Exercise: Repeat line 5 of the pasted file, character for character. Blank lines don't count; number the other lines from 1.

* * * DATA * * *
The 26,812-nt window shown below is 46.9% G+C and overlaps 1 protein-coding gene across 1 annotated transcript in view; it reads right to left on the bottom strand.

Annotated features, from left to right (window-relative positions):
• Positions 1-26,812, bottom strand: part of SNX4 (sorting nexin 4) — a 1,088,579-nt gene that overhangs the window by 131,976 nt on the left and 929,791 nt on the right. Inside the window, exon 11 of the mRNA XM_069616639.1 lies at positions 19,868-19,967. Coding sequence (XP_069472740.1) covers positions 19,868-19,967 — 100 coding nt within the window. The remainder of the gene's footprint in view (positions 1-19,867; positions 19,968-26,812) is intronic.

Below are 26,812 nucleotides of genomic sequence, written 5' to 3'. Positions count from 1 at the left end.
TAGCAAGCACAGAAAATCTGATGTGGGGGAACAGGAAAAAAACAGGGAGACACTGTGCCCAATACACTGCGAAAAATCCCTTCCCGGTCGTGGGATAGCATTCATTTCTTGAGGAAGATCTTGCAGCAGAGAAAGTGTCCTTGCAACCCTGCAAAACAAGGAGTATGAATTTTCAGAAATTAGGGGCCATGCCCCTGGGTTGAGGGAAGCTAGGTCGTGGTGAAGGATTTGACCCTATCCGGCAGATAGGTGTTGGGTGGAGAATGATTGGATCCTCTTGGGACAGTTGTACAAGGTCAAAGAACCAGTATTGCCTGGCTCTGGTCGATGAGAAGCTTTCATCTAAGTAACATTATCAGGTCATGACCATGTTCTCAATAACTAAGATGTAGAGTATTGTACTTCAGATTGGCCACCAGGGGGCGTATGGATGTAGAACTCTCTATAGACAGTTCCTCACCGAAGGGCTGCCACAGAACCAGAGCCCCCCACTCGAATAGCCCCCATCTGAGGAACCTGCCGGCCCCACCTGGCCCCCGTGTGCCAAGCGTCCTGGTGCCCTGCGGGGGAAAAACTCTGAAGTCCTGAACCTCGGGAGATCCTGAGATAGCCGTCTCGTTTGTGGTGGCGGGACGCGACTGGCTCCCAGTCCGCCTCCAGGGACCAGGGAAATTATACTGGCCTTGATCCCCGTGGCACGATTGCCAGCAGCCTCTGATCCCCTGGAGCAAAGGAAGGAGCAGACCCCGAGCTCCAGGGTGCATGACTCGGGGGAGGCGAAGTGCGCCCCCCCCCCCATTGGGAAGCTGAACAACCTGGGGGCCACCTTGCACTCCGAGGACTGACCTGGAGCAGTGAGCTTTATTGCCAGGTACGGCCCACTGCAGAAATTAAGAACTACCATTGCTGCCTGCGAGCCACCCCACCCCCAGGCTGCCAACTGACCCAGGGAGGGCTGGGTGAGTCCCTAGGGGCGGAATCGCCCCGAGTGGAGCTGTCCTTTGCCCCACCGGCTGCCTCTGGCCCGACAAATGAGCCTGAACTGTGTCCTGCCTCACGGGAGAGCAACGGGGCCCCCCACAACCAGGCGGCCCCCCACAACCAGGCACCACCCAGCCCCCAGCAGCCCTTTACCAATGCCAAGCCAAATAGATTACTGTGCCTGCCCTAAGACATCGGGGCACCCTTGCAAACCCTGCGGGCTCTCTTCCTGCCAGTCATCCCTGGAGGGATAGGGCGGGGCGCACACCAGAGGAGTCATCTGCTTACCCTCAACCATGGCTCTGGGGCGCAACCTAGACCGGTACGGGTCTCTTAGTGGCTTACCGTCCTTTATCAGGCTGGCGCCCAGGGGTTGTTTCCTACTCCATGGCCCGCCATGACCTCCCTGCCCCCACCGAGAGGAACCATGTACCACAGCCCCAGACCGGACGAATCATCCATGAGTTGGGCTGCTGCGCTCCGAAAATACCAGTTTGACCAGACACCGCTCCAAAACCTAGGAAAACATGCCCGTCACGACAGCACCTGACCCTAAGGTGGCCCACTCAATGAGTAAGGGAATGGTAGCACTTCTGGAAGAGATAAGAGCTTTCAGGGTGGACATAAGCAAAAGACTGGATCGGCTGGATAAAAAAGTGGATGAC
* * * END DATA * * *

TAGCAAGCACAGAAAATCTGATGTGGGGGAACAGGAAAAAAACAGGGAGACACTGTGCCCAATACACTGCGAAAAATCCCTTCCCGGTCGTGGGATAGCATTCATTTCTTGAGGAAGATCTTGCAGCAGAGAAAGTGTCCTTGCAACCCTGCAAAACAAGGAGTATGAATTTTCAGAAATTAGGGGCCATGCCCCTGGGTTGAGGGAAGCTAGGTCGTGGTGAAGGATTTGACCCTATCCGGCAGATAGGTGTTGGGTGGAGAATGATTGGATCCTCTTGGGACAGTTGTACAAGGTCAAAGAACCAGTATTGCCTGGCTCTGGTCGATGAGAAGCTTTCATCTAAGTAACATTATCAGGTCATGACCATGTTCTCAATAACTAAGATGTAGAGTATTGTACTTCAGATTGGCCACCAGGGGGCGTATGGATGTAGAACTCTCTATAGACAGTTCCTCACCGAAGGGCTGCCACAGAACCAGAGCCCCCCACTCGAATAGCCCCCATCTGAGGAACCTGCCGGCCCCACCTGGCCCCCGTGTGCCAAGCGTCCTGGTGCCCTGCGGGGGAAAAACTCTGAAGTCCTGAACCTCGGGAGATCCTGAGATAGCCGTCTCGTTTGTGGTGGCGGGACGCGACTGGCTCCCAGTCCGCCTCCAGGGACCAGGGAAATTATACTGGCCTTGATCCCCGTGGCACGATTGCCAGCAGCCTCTGATCCCCTGGAGCAAAGGAAGGAGCAGACCCCGAGCTCCAGGGTGCATGACTCGGGGGAGGCGAAGTGCGCCCCCCCCCCCATTGGGAAGCTGAACAACCTGGGGGCCACCTTGCACTCCGAGGACTGACCTGGAGCAGTGAGCTTTATTGCCAGGTACGGCCCACTGCAGAAATTAAGAACTACCATTGCTGCCTGCGAGCCACCCCACCCCCAGGCTGCCAACTGACCCAGGGAGGGCTGGGTGAGTCCCTAGGGGCGGAATCGCCCCGAGTGGAGCTGTCCTTTGCCCCACCGGCTGCCTCTGGCCCGACAAATGAGCCTGAACTGTGTCCTGCCTCACGGGAGAGCAACGGGGCCCCCCACAACCAGGCGGCCCCCCACAACCAGGCACCACCCAGCCCCCAGCAGCCCTTTACCAATGCCAAGCCAAATAGATTACTGTGCCTGCCCTAAGACATCGGGGCACCCTTGCAAACCCTGCGGGCTCTCTTCCTGCCAGTCATCCCTGGAGGGATAGGGCGGGGCGCACACCAGAGGAGTCATCTGCTTACCCTCAACCATGGCTCTGGGGCGCAACCTAGACCGGTACGGGTCTCTTAGTGGCTTACCGTCCTTTATCAGGCTGGCGCCCAGGGGTTGTTTCCTACTCCATGGCCCGCCATGACCTCCCTGCCCCCACCGAGAGGAACCATGTACCACAGCCCCAGACCGGACGAATCATCCATGAGTTGGGCTGCTGCGCTCCGAAAATACCAGTTTGACCAGACACCGCTCCAAAACCTAGGAAAACATGCCCGTCACGACAGCACCTGACCCTAAGGTGGCCCACTCAATGAGTAAGGGAATGGTAGCACTTCTGGAAGAGATAAGAGCTTTCAGGGTGGACATAAGCAAAAGACTGGATCGGCTGGATAAAAAAGTGGATGAC